The speed of light is the low-dimensional limit

The singularity in a black hole is the higher-dimensional limit

With r_S\space =\space \frac{2\space *\space l_P^2}{\lambda}, the Schwarzschild radius is directly related to the Compton wavelength

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**Theory unifying general relativity with quantum field theories**

**Christian Kosmak, Germany Würzburg 2023 Version 4.1 – 05.30.2023**

Binding energy as intersection of spacetime density.

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The structure of the Standard Model (SM) of particle physics is explained in a “fly-over”. All objects of the SM are geometric images of the 3D DRD in the different low-dimensional spacetimes. In 3D, only the Compton wavelength is known as a mapping of the DRD. This determines the content as energy or the density of the DRD itself. The curvature of space, intrinsic as well as extrinsic, is the only property that presents itself differently over the different geometries. The quantum fields of QFT are the various combinations or intersections of the lower dimensional spacetimes. An intereaction between objects can only exist if the objects have an expression of the respective geometry of the interaction.

QFT thus represents the low-dimensional DRD as “portions” in 3D and cannot describe continuous gravity in 3D. The low-dimensional geometry does not arise by itself in these spacetimes. The DRD is statically imposed by 3D on these spacetimes.

The DRD also begins and ends with zero in the low-dimensional. Gravity is also generated in the low-dimensional spacetimes by the DRD. With bosons, the DRD is balanced directly in the object. Like a wave with full wavelength. The fermion corresponds to only half a wavelength. The DRD does not cancel itself out in the individual object. This property is mapped via the integer or half-integer spin. Since a DRD is always a state of motion, a rest mass is in itself a “scalar state of motion”. This is understood as a kind of torque that can be measured in all directions, the spin.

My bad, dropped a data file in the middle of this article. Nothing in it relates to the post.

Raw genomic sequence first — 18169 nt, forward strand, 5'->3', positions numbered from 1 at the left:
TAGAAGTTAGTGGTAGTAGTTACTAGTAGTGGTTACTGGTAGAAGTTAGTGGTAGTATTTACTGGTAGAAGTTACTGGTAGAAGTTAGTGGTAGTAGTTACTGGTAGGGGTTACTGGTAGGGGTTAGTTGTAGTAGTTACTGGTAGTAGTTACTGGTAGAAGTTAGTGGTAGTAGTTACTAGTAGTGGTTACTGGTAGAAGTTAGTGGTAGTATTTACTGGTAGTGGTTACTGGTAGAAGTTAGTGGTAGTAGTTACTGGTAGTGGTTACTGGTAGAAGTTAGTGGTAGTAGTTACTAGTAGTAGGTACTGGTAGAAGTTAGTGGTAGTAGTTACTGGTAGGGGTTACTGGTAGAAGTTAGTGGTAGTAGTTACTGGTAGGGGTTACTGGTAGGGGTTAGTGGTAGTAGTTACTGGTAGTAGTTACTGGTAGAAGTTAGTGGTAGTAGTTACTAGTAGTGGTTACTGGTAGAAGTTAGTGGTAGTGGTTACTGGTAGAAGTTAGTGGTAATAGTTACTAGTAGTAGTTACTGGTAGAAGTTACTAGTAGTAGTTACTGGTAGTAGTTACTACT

The 2D expansion plays no role in 3D because of the dimensional transition. Thus, the assumption of a point-like particle is as correct as it is wrong. Only the Compton wavelength corresponds to the extrinsic expression and is directly recognisable as a geometric quantity.

The three particle families of the fermions arise from the fact that the geometric expression of the first families can intersect orthogonally a maximum of 3 times in a 3D spacetime. The particle families become heavier and heavier through the connection of more space dimensions. The more space dimensions involved in a DRD, the harder it is to change a spacetime. Since these objects are composed of intersections of several spacetimes, they are not stable. With elementary particles, there are two possibilities.

- Bosons: If the spin is 1 and the DRDs cancel out, these objects cannot form intersections with other objects in spacetime. Thus, no particle families can form. A boson can be composed of intersections. However, it itself cannot form any more intersections.
- Fermions: If the spin is ½ and the DRD does not balance out, the expressions can influence each other over the possible 3D space dimensions and form particle families.

The Higgs boson as well as the neutrinos have a special role.

The different charges are the geometric alignments of properties in spacetime.